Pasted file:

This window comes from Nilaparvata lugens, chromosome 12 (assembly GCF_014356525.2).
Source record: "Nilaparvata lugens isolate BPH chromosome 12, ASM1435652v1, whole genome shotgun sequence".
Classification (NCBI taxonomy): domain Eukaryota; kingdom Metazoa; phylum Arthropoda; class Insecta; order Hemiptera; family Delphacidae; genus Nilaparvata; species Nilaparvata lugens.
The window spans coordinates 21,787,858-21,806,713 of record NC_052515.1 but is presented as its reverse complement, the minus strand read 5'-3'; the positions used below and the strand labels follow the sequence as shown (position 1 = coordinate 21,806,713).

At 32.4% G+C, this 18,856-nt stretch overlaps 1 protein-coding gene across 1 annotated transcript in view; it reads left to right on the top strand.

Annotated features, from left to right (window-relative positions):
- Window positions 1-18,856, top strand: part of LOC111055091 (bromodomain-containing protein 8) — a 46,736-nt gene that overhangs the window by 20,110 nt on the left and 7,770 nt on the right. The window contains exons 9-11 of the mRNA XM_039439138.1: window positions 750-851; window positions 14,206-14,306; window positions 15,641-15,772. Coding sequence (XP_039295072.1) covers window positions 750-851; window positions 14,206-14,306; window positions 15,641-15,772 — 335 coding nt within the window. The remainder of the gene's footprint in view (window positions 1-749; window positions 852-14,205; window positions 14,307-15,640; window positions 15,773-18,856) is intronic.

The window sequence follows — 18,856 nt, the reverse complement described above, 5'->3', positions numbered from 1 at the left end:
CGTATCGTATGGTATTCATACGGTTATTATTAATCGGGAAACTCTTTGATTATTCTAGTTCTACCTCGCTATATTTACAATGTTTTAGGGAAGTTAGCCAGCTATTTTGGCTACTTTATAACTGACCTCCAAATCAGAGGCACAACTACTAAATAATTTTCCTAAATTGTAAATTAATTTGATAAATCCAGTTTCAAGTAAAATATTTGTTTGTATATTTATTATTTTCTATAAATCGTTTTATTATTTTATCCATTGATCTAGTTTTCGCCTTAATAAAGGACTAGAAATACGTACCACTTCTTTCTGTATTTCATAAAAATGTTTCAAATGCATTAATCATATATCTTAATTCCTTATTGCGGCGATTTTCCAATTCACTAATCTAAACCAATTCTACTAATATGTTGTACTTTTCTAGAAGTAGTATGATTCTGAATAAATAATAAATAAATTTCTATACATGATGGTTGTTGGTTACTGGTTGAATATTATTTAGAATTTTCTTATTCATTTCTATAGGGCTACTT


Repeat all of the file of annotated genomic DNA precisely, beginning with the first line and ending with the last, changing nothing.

This window comes from Nilaparvata lugens, chromosome 12 (assembly GCF_014356525.2).
Source record: "Nilaparvata lugens isolate BPH chromosome 12, ASM1435652v1, whole genome shotgun sequence".
Classification (NCBI taxonomy): domain Eukaryota; kingdom Metazoa; phylum Arthropoda; class Insecta; order Hemiptera; family Delphacidae; genus Nilaparvata; species Nilaparvata lugens.
The window spans coordinates 21,787,858-21,806,713 of record NC_052515.1 but is presented as its reverse complement, the minus strand read 5'-3'; the positions used below and the strand labels follow the sequence as shown (position 1 = coordinate 21,806,713).

At 32.4% G+C, this 18,856-nt stretch overlaps 1 protein-coding gene across 1 annotated transcript in view; it reads left to right on the top strand.

Annotated features, from left to right (window-relative positions):
- Window positions 1-18,856, top strand: part of LOC111055091 (bromodomain-containing protein 8) — a 46,736-nt gene that overhangs the window by 20,110 nt on the left and 7,770 nt on the right. The window contains exons 9-11 of the mRNA XM_039439138.1: window positions 750-851; window positions 14,206-14,306; window positions 15,641-15,772. Coding sequence (XP_039295072.1) covers window positions 750-851; window positions 14,206-14,306; window positions 15,641-15,772 — 335 coding nt within the window. The remainder of the gene's footprint in view (window positions 1-749; window positions 852-14,205; window positions 14,307-15,640; window positions 15,773-18,856) is intronic.

The window sequence follows — 18,856 nt, the reverse complement described above, 5'->3', positions numbered from 1 at the left end:
CGTATCGTATGGTATTCATACGGTTATTATTAATCGGGAAACTCTTTGATTATTCTAGTTCTACCTCGCTATATTTACAATGTTTTAGGGAAGTTAGCCAGCTATTTTGGCTACTTTATAACTGACCTCCAAATCAGAGGCACAACTACTAAATAATTTTCCTAAATTGTAAATTAATTTGATAAATCCAGTTTCAAGTAAAATATTTGTTTGTATATTTATTATTTTCTATAAATCGTTTTATTATTTTATCCATTGATCTAGTTTTCGCCTTAATAAAGGACTAGAAATACGTACCACTTCTTTCTGTATTTCATAAAAATGTTTCAAATGCATTAATCATATATCTTAATTCCTTATTGCGGCGATTTTCCAATTCACTAATCTAAACCAATTCTACTAATATGTTGTACTTTTCTAGAAGTAGTATGATTCTGAATAAATAATAAATAAATTTCTATACATGATGGTTGTTGGTTACTGGTTGAATATTATTTAGAATTTTCTTATTCATTTCTATAGGGCTACTT